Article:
If you’re looking to add a touch of drama to your portraits, shooting during sunset can be a great option. The warm lighting and vibrant colors can create some truly stunning images. But there are a few things to keep in mind if you want to make the most of this type of photography. Here are some sunset portrait photography tips to help you make the most out of the moment.

Note: This article was originally written in 2016 and updated in 2022 to include more tips and images.

Video | Sunset Portrait Photography

In this episode of minute photography, we show you how to achieve a perfectly lit sunset portrait while throwing the temperature into a cool blue.

Step 1: Dial in Camera Settings


Set your shutter speed to 1/200th of a second and dial in the proper aperture and ISO setting that retains the detail and dynamic range of your sunset portrait. In our scene we arrived at an ambient exposure of 1/200th of a second, f/5.6, and ISO 100, and you can see from the image above, that our subject is extremely underexposed but our background has the perfect balance of brightness.

Step 2: Set your In-Camera White Balance


Throw your temperature into a deep blue by setting your in-camera temperature setting to 3600K. This is just a starting point so gauge whether or not your sunset’s color can handle more or less of a temperature adjustment. Now, with this adjustment we need to make sure that the off-camera flash color helps us retain our subject’s natural skin color and therefore we use a CTO (Color Temperature Orange) gel to balance between the ambient light and in-camera temperature throw.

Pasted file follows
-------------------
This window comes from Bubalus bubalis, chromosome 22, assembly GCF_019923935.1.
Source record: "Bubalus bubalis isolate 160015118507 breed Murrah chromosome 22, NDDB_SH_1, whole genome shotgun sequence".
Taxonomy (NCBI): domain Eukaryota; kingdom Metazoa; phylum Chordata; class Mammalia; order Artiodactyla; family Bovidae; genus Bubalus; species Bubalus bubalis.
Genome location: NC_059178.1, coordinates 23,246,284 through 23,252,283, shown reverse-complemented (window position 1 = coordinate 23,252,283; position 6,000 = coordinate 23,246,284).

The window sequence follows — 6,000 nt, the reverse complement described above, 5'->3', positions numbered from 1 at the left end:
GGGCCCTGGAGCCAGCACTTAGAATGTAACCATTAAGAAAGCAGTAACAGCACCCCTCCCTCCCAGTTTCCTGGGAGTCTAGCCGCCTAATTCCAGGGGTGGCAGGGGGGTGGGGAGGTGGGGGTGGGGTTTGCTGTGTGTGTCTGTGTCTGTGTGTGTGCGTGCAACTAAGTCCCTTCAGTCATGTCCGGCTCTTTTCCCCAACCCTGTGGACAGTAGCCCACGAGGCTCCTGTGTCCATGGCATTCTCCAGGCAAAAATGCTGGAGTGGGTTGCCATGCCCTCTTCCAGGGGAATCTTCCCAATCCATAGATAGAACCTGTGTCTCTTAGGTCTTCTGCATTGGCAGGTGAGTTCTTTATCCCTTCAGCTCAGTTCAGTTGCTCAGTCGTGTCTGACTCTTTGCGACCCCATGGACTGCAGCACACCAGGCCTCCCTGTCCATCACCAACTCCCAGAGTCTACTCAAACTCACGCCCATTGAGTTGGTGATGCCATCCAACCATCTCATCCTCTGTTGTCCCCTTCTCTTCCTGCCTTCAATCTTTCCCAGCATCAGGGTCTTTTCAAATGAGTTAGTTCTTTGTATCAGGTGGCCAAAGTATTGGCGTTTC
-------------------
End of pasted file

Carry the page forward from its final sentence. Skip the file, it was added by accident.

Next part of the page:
Step 3: Add In Your Light


Now that you have the appropriate settings add in your hot-shoe flash to illuminate your subject. We don’t want to use direct flash in a scenario like this because it will cause extreme highlights on our subject’s face, so what do we do to create a hard, specular light that still has a diffused quality?

Step 4: Use a Reflector To Bounce Light


There is only one option to get the aforementioned quality of light: bounce. Bring out your reflector (we love using the Westcott 5-in-1) and bounce your on-camera flash onto the silver side of the reflector to create a specular light source while still softening the light so that it doesn’t create harsh highlights.

To master foundational lighting techniques, check out our Lighting 101 workshop, or stream it along with a myriad of photography and post-production education as an SLRL Premium member.  For more free education, we’ve included bonus case studies below.  In addition, you may be interested in the following articles:

Bonus Case Study # 1 | Sunset Candid Couples Photo

The Photo


The Equipment and Settings

The Shooting Conditions

Shooting portraits at sunset is always a difficult situation.  You want to capture the beautiful warm sunset, and maybe even put the sun in your frame, and yet you also want to view your subject’s faces.

The original, un-edited image looked like this:


The highlights are almost blown out, and the faces are getting pretty shadow-y.  However neither are totally “clipped”, so the image has potential.  Could I / should I have used flash to illuminate their faces?  Maybe, but it would have taken time to set up, and in these kinds of situations I like to shoot as freely as possible.  With flash I would have had to concern myself with setup, recycle speed, and since the subjects were moving I would have had to coordinate flash distance, angle, etc…